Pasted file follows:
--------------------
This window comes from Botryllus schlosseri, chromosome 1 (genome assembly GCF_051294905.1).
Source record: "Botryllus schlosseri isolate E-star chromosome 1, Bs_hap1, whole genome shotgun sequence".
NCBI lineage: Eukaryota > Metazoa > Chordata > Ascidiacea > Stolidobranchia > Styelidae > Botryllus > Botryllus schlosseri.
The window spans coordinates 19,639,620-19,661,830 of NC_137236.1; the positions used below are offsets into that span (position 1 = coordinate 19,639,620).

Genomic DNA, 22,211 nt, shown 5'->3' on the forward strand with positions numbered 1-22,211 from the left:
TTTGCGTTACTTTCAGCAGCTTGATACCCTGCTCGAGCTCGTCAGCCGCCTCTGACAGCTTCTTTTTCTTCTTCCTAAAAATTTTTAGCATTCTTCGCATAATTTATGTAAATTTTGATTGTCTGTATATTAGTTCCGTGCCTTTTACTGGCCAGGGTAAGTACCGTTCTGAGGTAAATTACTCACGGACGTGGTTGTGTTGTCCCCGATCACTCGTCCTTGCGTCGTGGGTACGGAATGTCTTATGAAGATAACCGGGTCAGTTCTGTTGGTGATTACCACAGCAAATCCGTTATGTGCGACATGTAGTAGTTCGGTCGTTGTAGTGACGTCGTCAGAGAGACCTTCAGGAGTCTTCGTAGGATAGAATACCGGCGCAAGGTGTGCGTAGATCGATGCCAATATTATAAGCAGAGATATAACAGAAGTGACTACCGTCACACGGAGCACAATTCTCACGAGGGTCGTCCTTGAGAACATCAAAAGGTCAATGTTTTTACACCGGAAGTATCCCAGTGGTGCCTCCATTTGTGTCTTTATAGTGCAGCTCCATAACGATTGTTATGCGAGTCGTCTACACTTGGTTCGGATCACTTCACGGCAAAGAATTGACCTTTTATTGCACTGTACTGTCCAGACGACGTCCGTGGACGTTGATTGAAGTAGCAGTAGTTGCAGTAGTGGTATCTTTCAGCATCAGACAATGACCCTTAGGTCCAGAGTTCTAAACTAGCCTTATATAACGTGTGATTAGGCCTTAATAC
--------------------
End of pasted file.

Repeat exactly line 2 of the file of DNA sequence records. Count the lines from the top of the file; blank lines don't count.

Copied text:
Source record: "Botryllus schlosseri isolate E-star chromosome 1, Bs_hap1, whole genome shotgun sequence".